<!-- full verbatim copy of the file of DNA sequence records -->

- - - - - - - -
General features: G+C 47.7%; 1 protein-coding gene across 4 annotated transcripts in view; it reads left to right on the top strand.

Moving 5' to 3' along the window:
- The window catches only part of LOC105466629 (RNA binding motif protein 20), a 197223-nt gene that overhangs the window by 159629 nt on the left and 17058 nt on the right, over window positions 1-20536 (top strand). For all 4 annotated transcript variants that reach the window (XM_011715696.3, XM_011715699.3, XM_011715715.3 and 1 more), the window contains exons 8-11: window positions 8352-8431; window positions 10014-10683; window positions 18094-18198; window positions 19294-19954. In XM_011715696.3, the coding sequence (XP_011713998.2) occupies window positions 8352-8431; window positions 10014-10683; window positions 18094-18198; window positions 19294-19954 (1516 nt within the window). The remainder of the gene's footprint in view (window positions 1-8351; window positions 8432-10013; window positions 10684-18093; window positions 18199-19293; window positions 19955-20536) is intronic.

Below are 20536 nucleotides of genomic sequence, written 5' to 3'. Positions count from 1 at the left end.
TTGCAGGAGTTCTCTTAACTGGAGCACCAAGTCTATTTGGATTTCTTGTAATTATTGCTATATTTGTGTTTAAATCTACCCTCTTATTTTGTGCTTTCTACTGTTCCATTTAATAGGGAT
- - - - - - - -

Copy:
General features: G+C 47.7%; 1 protein-coding gene across 4 annotated transcripts in view; it reads left to right on the top strand.

Moving 5' to 3' along the window:
- The window catches only part of LOC105466629 (RNA binding motif protein 20), a 197223-nt gene that overhangs the window by 159629 nt on the left and 17058 nt on the right, over window positions 1-20536 (top strand). For all 4 annotated transcript variants that reach the window (XM_011715696.3, XM_011715699.3, XM_011715715.3 and 1 more), the window contains exons 8-11: window positions 8352-8431; window positions 10014-10683; window positions 18094-18198; window positions 19294-19954. In XM_011715696.3, the coding sequence (XP_011713998.2) occupies window positions 8352-8431; window positions 10014-10683; window positions 18094-18198; window positions 19294-19954 (1516 nt within the window). The remainder of the gene's footprint in view (window positions 1-8351; window positions 8432-10013; window positions 10684-18093; window positions 18199-19293; window positions 19955-20536) is intronic.

Below are 20536 nucleotides of genomic sequence, written 5' to 3'. Positions count from 1 at the left end.
TTGCAGGAGTTCTCTTAACTGGAGCACCAAGTCTATTTGGATTTCTTGTAATTATTGCTATATTTGTGTTTAAATCTACCCTCTTATTTTGTGCTTTCTACTGTTCCATTTAATAGGGAT